She put her contacts in her eyes, a minuscule part of her daily routine, and thought about filters. It was daunting to think of every set of eyes in the world—how we all have different filters and vantage points through which we see the world. The “#nofilter” killed her—was the person in the photo not projecting some side of themselves they wanted to portray to the world? It is a choreographed moment captured in time, still, without modifying the light. Without her contacts everything looked like a Monet painting. With her contacts things still felt like a Monet painting; all fuzzy about the edges. Sometimes seeing brings little clarity.
She thought about pouring herself into reading. Here empathy ruled. She could not only see the world through the lens of another, but could also understand their thought processes—clearly and precisely laid out on leaves of pages. There is little such methodological emotional processing in real life. Perhaps this was because people did not allow themselves enough time to process their thoughts and feelings before crashing into others. She often imagined elephants on tightropes, for all the delicacy people interacted with one another. There was an opening up of oneself in a book—both for the reader and the writer; the writer, in sharing the vantage point they gleaned, and the reader in allowing another vantage point to gently guide their own for the duration of the book. It made her wonder if every book was a trust exercise—you know, the ones were one party closes their eyes and falls back in full weight for the other party to catch (or not to catch)?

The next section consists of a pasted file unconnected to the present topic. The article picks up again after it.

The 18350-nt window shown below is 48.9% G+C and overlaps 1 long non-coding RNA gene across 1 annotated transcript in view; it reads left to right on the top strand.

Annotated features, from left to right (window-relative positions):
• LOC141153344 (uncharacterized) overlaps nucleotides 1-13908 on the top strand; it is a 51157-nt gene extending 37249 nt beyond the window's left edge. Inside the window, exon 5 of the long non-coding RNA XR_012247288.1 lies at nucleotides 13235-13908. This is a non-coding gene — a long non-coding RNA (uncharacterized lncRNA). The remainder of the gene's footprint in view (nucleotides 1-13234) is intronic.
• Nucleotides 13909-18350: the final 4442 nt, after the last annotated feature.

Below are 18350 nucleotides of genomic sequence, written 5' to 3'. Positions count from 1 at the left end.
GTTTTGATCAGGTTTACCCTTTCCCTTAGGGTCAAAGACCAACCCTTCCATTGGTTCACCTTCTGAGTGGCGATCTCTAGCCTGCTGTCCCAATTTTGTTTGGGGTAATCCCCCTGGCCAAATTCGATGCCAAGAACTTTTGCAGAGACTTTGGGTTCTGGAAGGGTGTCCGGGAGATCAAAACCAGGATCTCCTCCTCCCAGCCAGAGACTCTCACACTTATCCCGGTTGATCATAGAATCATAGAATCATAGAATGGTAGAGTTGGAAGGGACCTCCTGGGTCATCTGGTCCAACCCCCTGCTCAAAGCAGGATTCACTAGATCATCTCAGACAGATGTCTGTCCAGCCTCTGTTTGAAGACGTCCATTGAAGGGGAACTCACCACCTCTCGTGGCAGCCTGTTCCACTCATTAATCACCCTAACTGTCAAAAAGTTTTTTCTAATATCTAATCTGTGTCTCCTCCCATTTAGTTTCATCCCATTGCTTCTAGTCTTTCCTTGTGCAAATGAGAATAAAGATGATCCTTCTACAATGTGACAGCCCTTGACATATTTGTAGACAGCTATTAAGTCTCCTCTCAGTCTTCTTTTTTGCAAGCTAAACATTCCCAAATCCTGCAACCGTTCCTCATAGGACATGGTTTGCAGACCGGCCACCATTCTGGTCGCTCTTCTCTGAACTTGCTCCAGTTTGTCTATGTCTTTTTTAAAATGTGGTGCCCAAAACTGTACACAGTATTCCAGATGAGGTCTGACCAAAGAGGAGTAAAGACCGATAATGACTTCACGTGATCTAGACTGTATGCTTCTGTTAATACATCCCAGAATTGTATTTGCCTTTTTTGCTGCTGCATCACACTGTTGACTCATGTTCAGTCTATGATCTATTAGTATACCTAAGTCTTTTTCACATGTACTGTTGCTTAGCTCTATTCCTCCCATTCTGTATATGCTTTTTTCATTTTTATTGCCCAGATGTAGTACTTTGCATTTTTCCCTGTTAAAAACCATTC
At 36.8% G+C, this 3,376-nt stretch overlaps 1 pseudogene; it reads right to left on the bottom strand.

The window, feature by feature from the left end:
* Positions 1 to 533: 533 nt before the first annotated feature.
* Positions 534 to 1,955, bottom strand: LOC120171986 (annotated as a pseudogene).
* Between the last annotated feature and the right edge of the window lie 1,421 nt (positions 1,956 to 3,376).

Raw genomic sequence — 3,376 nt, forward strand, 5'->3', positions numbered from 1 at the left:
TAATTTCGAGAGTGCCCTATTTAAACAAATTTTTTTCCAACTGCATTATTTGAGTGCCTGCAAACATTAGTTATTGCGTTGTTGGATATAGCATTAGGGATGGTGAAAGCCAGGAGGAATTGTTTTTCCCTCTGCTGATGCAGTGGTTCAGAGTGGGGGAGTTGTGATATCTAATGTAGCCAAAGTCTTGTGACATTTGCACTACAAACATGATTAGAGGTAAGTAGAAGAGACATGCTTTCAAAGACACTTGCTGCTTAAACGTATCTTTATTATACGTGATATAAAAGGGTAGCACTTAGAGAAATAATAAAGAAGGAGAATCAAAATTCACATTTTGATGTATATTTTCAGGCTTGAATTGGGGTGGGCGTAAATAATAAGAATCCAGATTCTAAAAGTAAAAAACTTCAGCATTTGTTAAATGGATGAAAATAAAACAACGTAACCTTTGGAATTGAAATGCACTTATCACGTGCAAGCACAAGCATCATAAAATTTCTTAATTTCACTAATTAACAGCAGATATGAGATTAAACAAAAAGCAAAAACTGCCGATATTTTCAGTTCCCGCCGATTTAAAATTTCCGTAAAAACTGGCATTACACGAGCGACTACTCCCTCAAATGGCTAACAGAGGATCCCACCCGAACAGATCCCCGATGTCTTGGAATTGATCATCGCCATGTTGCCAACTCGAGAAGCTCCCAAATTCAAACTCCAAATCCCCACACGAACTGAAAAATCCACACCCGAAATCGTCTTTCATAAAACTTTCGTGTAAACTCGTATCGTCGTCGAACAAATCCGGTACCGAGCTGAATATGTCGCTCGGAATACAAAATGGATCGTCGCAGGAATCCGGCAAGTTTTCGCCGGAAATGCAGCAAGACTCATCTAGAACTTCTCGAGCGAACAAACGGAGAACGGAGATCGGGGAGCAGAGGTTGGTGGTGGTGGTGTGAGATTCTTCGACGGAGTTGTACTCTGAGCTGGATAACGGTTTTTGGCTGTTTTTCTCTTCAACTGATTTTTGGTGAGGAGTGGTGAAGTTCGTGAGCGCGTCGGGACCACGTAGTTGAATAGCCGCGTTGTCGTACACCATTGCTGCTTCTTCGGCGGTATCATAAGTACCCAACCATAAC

These thoughts filled her mind as she got ready, looking at the world through her filtered lenses. As she picked up the book she was reading and slipped it into her bag, she couldn’t help but feel less alone with the eyes of another in her backpack. She imagined people as unarticulated books; some slim soldiers of poetry, some budding novellas, some tomes of knowledge, some memoirs—unfolding their stories in living.